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With looming evictions, families haunted by an uncertain future

With looming evictions, families haunted by an uncertain future

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Hundreds of families across Phnom Penh say they will be forcibly relocated soon, and unanswered questions about their future have left many frightened and depressed.

Photo by:
CHRISTOPHER SHAY

Suon Davy, who has HIV, stands by her home in Borei Kelia. She worries how she will survive at a relocation site far from the city.

MORE than 228 Phnom Penh families whose homes were burned down in a suspected arson near Sovanna Market on the night of April 15 say they are not being allowed to rebuild their homes - a clear sign, they say, the city will be kicking them off their land.

These families are not alone in their predicament. At least 37 families living near the Lycee Francais Rene Descartes, 32 families in the Borei Keila community, 219 families in the Rik Reay community and 475 families in Trapaing Chhook village in Russey Keo district all say their evictions are imminent.

The nearly 1,000 families facing eviction in these areas represents only a fraction of the total number, a local rights group says.

Since 2004, Cambodia has evicted 15,000 families, said Ouch Leng, an investigator at rights group Adhoc.

Community members from each of the five villages say the uncertainty of their future has left their communities dejected and frightened.

We are so sad.... now they will move us again to a faraway place.

"We are so sad because they have moved us three times already, and now they will move us again to a faraway place," said Penh Sim, the deputy chief of the community in Borei Keila where at least one person in every family requires anti-retroviral treatment for HIV/AIDS.

Sok Chenda, 54, who expects to be forced off her land near the Lycee Francais Rene Descartes in the next few days, said, "I am really worried about the situation at the new place because we don't know about the conditions of the land."

Many villagers facing eviction say they are willing to start over but only if they can be sure they will be safe, healthy and able to make a living in their new location. In Tomnup Toek commune near the Sovanna Market, even some residents who have lived there since 1996 said they would be happy to move under the right conditions.

So Vor, 37, estimated "70 percent of residents would volunteer to move if the authorities gave them a new place with a house".

Residents admit that the living conditions in some of these communities are bad. The area of Borei Keila with the HIV-affected community, for example, periodically floods with over 40 centimetres of polluted water, say villagers.

But at the moment, no one is sure their new homes will be any better.

In a similar case to last week's fire, the day before Khmer New Year in 2008, a fire destroyed an entire community in Russey Keo district. After moving to nearby Trapaing Chhook - a makeshift ghetto of shelters made from rubbish and leftover construction material - the community remains in limbo.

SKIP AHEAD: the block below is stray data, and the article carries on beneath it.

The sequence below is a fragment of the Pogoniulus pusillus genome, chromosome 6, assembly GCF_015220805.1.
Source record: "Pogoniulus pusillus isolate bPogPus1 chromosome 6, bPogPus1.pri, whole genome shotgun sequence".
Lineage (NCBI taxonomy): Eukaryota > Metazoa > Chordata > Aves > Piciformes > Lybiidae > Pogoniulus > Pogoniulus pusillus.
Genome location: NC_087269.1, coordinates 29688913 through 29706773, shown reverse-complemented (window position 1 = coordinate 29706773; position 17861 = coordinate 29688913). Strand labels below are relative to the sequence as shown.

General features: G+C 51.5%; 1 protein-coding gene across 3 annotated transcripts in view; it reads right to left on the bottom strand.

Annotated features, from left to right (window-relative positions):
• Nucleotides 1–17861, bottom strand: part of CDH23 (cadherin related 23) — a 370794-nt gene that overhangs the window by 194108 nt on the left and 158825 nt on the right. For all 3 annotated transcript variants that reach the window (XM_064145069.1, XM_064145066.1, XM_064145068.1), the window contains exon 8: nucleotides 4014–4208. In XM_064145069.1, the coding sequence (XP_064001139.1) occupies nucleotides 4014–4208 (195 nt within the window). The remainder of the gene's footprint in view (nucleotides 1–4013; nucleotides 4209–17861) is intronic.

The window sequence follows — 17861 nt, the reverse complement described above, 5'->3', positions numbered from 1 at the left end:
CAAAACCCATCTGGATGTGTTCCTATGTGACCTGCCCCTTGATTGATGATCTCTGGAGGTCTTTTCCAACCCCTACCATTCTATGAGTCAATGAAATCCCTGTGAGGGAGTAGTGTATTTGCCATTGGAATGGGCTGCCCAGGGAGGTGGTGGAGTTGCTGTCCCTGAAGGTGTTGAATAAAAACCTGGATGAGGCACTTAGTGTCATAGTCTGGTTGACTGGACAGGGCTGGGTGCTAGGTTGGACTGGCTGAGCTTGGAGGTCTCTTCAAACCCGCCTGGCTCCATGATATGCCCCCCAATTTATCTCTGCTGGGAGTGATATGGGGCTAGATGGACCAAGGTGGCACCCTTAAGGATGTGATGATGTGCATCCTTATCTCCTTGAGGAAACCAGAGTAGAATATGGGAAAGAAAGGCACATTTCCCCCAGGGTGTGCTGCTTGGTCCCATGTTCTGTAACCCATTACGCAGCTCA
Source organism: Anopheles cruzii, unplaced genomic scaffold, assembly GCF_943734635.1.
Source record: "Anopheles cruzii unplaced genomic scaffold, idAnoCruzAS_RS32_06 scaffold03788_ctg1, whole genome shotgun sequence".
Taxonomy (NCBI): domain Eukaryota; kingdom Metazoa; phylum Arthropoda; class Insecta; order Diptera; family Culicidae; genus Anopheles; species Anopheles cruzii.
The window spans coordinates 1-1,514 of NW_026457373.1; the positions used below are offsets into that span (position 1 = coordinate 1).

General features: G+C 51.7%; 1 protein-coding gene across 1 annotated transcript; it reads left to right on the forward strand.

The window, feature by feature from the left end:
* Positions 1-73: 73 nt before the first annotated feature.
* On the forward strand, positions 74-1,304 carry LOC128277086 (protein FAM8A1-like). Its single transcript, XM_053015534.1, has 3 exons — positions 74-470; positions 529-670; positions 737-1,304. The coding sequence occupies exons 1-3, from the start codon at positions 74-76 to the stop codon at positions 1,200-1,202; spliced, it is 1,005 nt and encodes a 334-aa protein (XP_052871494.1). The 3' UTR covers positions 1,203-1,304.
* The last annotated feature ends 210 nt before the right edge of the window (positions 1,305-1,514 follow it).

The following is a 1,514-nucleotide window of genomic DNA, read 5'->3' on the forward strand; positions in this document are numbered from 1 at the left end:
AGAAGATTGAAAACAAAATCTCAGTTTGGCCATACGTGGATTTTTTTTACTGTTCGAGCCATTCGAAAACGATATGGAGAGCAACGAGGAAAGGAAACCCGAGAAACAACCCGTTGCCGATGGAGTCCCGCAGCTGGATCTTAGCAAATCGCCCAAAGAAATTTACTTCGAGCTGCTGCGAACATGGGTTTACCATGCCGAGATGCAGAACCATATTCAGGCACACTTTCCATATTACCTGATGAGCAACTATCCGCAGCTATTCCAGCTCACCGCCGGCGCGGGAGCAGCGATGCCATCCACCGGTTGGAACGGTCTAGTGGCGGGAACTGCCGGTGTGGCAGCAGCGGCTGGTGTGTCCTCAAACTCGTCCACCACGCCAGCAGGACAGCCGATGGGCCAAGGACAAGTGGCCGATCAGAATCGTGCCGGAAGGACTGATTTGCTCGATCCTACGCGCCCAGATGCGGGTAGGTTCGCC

"What will they do for us?" Sour Menhour of Trapaing Chhook village asked.

"I want to ask permission from the authority to construct real houses. We cannot wait any longer because it is hard to live here during the rainy season," he said.

Chan Bunthol, a former high school teacher from Rik Reay community, said he lost his job as a result of the eviction process. He refused to leave  home, fearing the development company would destroy it if he left.

Ouch Leng said when the Rik Reay community is moved, they will still face uncertainty, because they will continue to "live under the threat of eviction at the new site".

Mann Chhoeun, the deputy governor of the Phnom Penh Municipality, defended the city's relocation process, saying, "The city has succeeded so far in relocating people to the outskirts of the city, and [as a result] people have changed from drinkers to good men, from poor to rich and from homeless to homeowners with land titles."

The deputy governor said the city has relocated 43 communities and that all of them have good infrastructure and clean water.

But Sour Menghour from Trapaing Chhook says he has heard government assurances before and been disappointed.

"They promised us they would construct a new and wide road, drainage systems and divide the land for each family, but the government has so far kept quiet," he said.

Suon Davy, 41, who suffers from HIV and lives in Borei Keila, said that her community will be moved to Tuol Sambo village in Dangkor district and that it is worse than the squalid conditions she currently lives in.

"How can we live? It is about 25 kilometres from the city, doesn't have clean water, floods and lacks electricity," she asked.

In these communities, the uncertainty of relocation has left many constantly worrying about what comes next.

"We always think about our struggles in the future," Touch Yeum, the village chief of the community near the Lycee Francais Rene Descartes, said, echoing the fears of hundreds of Cambodians in similar circumstances.

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